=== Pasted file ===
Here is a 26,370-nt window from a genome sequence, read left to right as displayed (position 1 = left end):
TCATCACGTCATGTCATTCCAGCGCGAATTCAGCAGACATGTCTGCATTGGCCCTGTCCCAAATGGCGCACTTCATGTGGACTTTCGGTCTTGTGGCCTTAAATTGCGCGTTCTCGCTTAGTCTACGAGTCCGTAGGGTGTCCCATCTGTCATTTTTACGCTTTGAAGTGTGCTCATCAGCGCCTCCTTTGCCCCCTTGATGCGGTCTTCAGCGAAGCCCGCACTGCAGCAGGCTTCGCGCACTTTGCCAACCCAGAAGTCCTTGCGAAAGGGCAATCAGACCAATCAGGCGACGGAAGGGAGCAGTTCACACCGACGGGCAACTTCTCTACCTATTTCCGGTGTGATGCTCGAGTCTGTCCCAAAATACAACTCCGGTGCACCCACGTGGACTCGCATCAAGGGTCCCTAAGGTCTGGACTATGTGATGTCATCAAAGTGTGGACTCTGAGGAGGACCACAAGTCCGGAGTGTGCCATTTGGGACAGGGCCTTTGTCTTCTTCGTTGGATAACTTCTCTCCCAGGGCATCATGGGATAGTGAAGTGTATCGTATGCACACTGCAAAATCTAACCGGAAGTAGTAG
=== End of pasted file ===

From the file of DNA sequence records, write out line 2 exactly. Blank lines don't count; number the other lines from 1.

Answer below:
TCATCACGTCATGTCATTCCAGCGCGAATTCAGCAGACATGTCTGCATTGGCCCTGTCCCAAATGGCGCACTTCATGTGGACTTTCGGTCTTGTGGCCTTAAATTGCGCGTTCTCGCTTAGTCTACGAGTCCGTAGGGTGTCCCATCTGTCATTTTTACGCTTTGAAGTGTGCTCATCAGCGCCTCCTTTGCCCCCTTGATGCGGTCTTCAGCGAAGCCCGCACTGCAGCAGGCTTCGCGCACTTTGCCAACCCAGAAGTCCTTGCGAAAGGGCAATCAGACCAATCAGGCGACGGAAGGGAGCAGTTCACACCGACGGGCAACTTCTCTACCTATTTCCGGTGTGATGCTCGAGTCTGTCCCAAAATACAACTCCGGTGCACCCACGTGGACTCGCATCAAGGGTCCCTAAGGTCTGGACTATGTGATGTCATCAAAGTGTGGACTCTGAGGAGGACCACAAGTCCGGAGTGTGCCATTTGGGACAGGGCCTTTGTCTTCTTCGTTGGATAACTTCTCTCCCAGGGCATCATGGGATAGTGAAGTGTATCGTATGCACACTGCAAAATCTAACCGGAAGTAGTAG